It’s tempting to think of June as Bach season in Maine, thanks largely to a pair of festivals: the Bach Virtuosi Festival, which got underway Sunday evening at the Cathedral of St. Luke’s, and runs through Sunday, and the Portland Bach Experience, which runs from June 14 to 23. Add to that an all-Bach program offered by the DaPonte String Quartet and guest soloists at Bowdoin College on Wednesday.

But in truth, Bach gets plenty of attention here, year-round. As part of its 50th anniversary celebration, the Portland String Quartet played a free performance of “The Art of the Fugue” in December, and in March, Municipal Organist James Kennerley celebrated the composer’s birthday with an all-Bach concert, something he plans to do again next season. Bach also figures into two of the four programs announced for the Portland Early Music Festival in October.

That’s a pretty solid presence for a composer born 334 years ago, and half a world away, particularly at a time when the classical music world is working hard to update and diversify the repertory. And it seems to prove what most musicians and a great many listeners know: Whether for its virtuosic compositional techniques, its spiritual depths, or the way its demands on players and singers yield dazzling results when the musicians are equal to them, there are qualities in this music that defy the influence of time, place and changing fashion.

Lewis Kaplan, the founder and artistic director of the Bach Virtuosi Festival (and the Portland Bach Festival, from which it emerged), has gathered a top-flight ensemble of Baroque music specialists, several of whom have been with the festival from the start. He also assembled an opening program that introduces these musicians and their ample strengths efficiently, while also offering a glimpse of Bach’s compositional breadth, both secular and sacred.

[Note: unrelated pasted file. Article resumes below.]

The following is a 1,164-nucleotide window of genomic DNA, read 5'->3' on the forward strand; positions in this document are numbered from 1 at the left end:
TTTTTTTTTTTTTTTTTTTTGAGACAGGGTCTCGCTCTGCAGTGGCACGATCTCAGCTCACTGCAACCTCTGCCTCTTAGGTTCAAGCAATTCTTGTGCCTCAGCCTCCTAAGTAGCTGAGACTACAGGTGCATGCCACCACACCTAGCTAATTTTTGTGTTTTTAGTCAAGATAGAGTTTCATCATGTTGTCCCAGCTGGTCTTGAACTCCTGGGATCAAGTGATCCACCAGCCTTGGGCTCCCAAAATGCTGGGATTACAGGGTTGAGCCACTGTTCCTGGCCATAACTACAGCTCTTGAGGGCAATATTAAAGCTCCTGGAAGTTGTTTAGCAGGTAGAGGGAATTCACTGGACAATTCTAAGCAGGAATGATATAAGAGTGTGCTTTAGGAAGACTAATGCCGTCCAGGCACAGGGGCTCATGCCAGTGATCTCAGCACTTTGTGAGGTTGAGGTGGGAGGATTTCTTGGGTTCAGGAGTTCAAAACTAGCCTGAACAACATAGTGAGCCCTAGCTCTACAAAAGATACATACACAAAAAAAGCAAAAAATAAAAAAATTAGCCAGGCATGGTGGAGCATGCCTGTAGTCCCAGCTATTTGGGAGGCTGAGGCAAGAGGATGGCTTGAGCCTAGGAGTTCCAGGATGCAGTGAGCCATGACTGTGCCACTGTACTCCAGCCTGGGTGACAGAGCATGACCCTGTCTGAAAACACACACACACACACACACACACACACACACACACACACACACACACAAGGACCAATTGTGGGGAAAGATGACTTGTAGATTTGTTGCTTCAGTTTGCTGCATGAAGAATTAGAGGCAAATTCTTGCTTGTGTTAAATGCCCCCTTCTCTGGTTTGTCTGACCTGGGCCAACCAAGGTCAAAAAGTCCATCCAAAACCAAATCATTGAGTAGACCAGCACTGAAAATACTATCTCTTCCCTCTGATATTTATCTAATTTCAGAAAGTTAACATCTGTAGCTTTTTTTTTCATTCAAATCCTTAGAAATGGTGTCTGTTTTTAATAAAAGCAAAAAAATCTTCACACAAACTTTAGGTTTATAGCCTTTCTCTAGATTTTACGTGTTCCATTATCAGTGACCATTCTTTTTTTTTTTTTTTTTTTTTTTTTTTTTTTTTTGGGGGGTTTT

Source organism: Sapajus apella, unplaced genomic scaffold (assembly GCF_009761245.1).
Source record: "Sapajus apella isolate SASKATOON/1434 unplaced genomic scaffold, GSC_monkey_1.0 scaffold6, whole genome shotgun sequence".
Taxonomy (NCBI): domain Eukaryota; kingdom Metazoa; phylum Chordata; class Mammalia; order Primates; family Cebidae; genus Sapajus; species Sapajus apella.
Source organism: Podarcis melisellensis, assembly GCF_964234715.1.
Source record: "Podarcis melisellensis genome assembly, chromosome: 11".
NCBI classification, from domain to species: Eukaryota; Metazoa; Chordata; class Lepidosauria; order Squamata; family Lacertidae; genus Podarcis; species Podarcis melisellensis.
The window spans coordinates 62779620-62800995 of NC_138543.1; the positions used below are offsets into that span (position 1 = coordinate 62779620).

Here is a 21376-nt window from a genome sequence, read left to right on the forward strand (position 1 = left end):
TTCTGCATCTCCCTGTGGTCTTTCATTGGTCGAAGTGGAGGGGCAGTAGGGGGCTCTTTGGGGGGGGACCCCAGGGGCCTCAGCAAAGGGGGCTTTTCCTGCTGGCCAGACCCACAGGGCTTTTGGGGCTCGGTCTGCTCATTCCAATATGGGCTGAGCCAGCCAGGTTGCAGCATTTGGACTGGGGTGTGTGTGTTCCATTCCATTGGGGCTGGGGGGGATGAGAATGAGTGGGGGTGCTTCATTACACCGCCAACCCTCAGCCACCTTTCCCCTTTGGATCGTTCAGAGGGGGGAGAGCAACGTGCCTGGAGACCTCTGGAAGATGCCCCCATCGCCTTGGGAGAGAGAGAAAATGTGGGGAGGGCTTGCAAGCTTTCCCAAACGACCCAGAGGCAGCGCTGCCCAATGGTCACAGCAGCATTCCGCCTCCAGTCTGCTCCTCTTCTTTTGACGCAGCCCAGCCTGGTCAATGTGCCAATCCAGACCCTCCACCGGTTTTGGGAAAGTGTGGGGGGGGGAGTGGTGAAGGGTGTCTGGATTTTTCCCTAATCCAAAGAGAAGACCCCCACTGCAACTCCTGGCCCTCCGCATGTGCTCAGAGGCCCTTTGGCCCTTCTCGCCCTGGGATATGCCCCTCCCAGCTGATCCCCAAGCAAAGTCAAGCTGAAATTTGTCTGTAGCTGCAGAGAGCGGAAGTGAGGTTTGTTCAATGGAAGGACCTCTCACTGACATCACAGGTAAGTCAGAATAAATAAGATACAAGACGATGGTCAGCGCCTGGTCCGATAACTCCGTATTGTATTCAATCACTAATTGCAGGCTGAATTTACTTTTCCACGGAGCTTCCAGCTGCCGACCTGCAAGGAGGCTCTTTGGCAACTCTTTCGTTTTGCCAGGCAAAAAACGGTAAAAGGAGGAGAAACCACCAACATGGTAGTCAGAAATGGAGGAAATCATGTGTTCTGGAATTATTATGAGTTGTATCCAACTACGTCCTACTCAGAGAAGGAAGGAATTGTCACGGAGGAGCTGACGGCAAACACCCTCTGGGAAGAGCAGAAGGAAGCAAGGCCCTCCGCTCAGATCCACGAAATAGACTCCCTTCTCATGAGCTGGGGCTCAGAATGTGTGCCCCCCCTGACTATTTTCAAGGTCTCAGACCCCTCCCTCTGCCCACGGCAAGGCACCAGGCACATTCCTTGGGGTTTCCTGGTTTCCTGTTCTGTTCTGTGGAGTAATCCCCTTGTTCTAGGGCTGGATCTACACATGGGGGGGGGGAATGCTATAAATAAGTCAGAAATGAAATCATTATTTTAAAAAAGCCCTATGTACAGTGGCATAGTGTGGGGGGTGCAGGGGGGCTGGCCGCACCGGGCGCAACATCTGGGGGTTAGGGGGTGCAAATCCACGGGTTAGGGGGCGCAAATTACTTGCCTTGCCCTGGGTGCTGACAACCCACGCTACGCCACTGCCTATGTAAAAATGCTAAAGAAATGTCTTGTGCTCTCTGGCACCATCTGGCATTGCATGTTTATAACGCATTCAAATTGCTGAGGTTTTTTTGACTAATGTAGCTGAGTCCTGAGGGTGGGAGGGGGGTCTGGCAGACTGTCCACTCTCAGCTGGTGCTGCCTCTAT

The concert began with an interesting choice. Instead of the the burst of bright-hued energy you might expect as the curtain-raiser at a festival’s opening concert, Kaplan and his players opted for depth over sparkle, by way of the solemn Sinfonia from the “Easter Oratorio” (BWV 249) – an instrumental description of the disciples’ procession to the tomb, where they are about to discover that Jesus has been resurrected.

It is a simple but emotionally weighty movement, with slow-moving string chords supporting an exquisitely plangent oboe line. John Ferrillo, the principal oboist of the Boston Symphony, gave a bittersweet, nuanced account of that arching solo meditation, and the ensemble’s string section supplied a suitably subdued characterization of the downhearted march.

The rest of the program illuminated Bach’s more ebullient side. The motet “Singet dem Herrn” (BWV 225) introduced the festival’s superb vocal ensemble of eight singers. Presenting this work’s writing for double choir with only one voice singing each part may seem unduly spare to listeners who grew up in the days when Bach was the province of large choirs, but it reflects musicological discoveries about the forces available to Bach at the Thomaskirche, in Leipzig, Germany.

More to the point, the single-voice approach exposes the music’s inner workings in ways that are obscured in large choir readings. The ensemble was conducted by Sherezade Panthaki (who also sang the soprano lines in Choir I). That said, all eight singers also participated in the performance of Cantata No. 29, “Wir danken dir, Gott” (BWV 29), which closed the program. Two voices to a part is hardly excessive, and was within the possibilities in Bach’s Leipzig, and it made sense, given that the cantata, unlike the a cappella motet, is accompanied by a robust ensemble, and demands both solo and ensemble singing.

At any rate, the choir brought to it the same illuminating clarity they brought to the motet, and bass Jonathan Woody, tenor Brian Giebler and countertenor Jay Carter contributed supple solo lines. Much of the joy in this performance, though, was in the instrumental writing, particularly in the Sinfonia, in which Katelyn Emerson navigated the brisk, richly detailed organ line, with magnificent accenting supplied by the ensemble’s trumpets, oboes, strings and timpani, in a tight, high-energy performance conducted by Kaplan.

The concert’s only secular work, the Brandenburg Concerto No. 2 (BWV 1047), which closed the first half, focused on some of the Virtuosi’s instrumentalists. Trumpeter John Thiessen, violinist Adriane Post and flutist Emi Ferguson, along with oboist Ferrillo, each gave powerful, thoughtfully shaped accounts of their solo lines, both when they had the spotlight to themselves, and just as crucially, when they joined forces to bring Bach’s finely balanced counterpoint to life.

Allan Kozinn is a former music critic and culture writer for The New York Times who lives in Portland. He can be contacted at:

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